The ILO report prepared for the International Labour Conference2 shows that the challenge of caring for an increasingly elderly population is an issue not only for India, but for other rapidly developing countries in Africa, Asia and Latin America where population ageing is set to grow at increasingly higher rates. Just as in India, this means that the resources of these countries are being severely stretched.
As the report points out, the problem is compounded by the fact that a vast number of elderly people are employed in the informal economy and have little or no access to any contributory social security schemes; this means that it must be a matter of priority to address the issues of social security provision appropriately.
Where the development discourse once focused on limiting social expenditure, it is now widely understood that social spending is actually necessary for growth. In the Conference report, the ILO’s social security experts point out that well-designed social protection programmes, particularly in the form of social security pensions, rather than being a hindrance to economic development have proven “very effective in preventing poverty and social insecurity throughout an individual’s entire life cycle”; moreover, they fulfil a vital role as an economic stabilizer.
A basic social floor is affordable in developing countries
Some financial institutions and economists have argued that social security programmes are simply unaffordable in developing countries. But if crises are good for anything, it is to demonstrate how valuable to the most vulnerable in society social security benefits and assistance are. The truth is, says the ILO’s social security team, that a basic social protection package is affordable in virtually all countries, costing – if appropriately designed – a relatively small percentage of GDP. For these programmes to be successful, the key may be for them to be implemented gradually.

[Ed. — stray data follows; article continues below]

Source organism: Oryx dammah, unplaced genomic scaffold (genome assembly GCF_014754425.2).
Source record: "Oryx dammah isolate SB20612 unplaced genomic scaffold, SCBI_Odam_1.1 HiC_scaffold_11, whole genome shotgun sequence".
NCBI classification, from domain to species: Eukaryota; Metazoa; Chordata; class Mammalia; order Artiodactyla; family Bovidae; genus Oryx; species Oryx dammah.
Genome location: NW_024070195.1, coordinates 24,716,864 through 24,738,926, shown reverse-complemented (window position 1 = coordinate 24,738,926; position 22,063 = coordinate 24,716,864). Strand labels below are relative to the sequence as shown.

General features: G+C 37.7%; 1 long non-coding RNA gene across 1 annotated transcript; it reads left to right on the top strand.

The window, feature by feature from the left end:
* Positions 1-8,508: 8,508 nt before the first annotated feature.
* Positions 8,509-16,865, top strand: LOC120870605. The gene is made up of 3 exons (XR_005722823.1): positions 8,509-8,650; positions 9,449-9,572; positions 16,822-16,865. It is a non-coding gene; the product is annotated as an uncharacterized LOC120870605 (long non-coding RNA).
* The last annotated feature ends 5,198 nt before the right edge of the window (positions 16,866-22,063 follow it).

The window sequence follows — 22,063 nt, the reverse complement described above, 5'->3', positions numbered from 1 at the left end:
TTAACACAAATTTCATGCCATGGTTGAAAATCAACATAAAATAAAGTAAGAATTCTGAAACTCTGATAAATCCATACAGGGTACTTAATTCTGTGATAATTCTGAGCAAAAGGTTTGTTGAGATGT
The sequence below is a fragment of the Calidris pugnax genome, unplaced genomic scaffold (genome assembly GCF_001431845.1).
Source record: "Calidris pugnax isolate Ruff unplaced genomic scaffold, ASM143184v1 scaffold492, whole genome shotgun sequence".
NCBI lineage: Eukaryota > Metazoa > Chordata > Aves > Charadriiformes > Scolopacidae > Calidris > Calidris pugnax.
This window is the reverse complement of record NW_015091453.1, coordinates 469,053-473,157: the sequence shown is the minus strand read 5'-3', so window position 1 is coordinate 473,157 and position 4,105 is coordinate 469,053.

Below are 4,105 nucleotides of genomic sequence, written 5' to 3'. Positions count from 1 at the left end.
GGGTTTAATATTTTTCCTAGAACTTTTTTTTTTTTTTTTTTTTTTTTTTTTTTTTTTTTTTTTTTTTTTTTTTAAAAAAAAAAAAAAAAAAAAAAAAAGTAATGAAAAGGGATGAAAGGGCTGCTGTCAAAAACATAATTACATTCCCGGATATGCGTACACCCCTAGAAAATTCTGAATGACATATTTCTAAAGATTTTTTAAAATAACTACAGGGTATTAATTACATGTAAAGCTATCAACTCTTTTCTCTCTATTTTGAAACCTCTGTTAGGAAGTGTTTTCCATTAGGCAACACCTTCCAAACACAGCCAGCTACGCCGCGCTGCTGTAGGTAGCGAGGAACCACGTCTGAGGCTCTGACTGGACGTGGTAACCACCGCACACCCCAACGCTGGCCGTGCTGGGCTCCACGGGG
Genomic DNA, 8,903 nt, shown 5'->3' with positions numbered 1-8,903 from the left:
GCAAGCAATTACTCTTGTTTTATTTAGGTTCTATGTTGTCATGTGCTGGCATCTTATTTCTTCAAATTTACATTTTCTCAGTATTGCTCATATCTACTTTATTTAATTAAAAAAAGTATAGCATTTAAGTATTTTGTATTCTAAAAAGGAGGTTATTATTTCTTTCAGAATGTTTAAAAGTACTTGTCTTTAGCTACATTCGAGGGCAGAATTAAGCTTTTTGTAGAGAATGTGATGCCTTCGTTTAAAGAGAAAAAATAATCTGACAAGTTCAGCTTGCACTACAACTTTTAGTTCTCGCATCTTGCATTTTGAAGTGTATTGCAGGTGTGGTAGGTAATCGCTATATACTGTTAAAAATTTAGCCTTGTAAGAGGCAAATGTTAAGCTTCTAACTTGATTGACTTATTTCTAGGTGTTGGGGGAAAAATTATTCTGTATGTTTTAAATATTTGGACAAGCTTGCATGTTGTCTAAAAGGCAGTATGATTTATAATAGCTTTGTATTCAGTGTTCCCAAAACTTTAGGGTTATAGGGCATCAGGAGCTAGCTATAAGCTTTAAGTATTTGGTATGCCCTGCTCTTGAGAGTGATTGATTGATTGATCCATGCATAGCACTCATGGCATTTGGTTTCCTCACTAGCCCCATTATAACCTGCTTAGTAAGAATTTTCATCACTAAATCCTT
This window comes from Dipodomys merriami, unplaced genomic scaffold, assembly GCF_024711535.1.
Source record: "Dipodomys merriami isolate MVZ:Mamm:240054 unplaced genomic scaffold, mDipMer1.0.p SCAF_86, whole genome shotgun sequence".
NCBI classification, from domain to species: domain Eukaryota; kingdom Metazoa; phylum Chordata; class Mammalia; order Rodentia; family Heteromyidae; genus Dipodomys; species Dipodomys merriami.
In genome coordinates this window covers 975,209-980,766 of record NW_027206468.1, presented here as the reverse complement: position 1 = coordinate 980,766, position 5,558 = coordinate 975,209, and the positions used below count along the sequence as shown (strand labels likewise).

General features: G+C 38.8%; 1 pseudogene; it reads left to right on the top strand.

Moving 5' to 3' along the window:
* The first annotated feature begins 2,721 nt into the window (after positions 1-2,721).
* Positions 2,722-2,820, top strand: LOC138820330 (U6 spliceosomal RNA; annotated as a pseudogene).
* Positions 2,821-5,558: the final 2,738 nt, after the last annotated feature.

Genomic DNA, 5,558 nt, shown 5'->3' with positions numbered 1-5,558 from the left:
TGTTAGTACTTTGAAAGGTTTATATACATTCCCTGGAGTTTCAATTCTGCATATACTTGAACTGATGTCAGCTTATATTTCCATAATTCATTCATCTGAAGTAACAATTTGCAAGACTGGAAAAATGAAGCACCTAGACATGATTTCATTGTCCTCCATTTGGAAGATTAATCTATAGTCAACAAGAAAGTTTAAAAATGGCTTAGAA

Social security has long been a defining element of industrialized countries, playing a crucial role in easing the blow of not only a range of life-cycle crises but also of numerous economic ones, and serving to effectively reduce income inequalities. There are obvious reasons why governments of emerging and developing countries need to organize and implement universal social security programmes, in particular the fact that if nothing is done, the nation will soon face a vast number of elderly people living in poverty. But it is important, says Bimal Kanti Sahu, to recognize specifically the extent to which the ageing population have contributed in their younger days to the development of their countries, and ensure that these senior citizens live out their lives with dignity.
1 Bimal Kanti Sahu: Improvements in life expectancy and sustainability of social security schemes, Report for the 6th International Policy and Research Conference on Social Security, Luxembourg, 29 September–1 October 2010.
2 ILO: Social security for social justice and a fair globalization, Report VI, International Labour Conference, 100th Session, Geneva, 2011.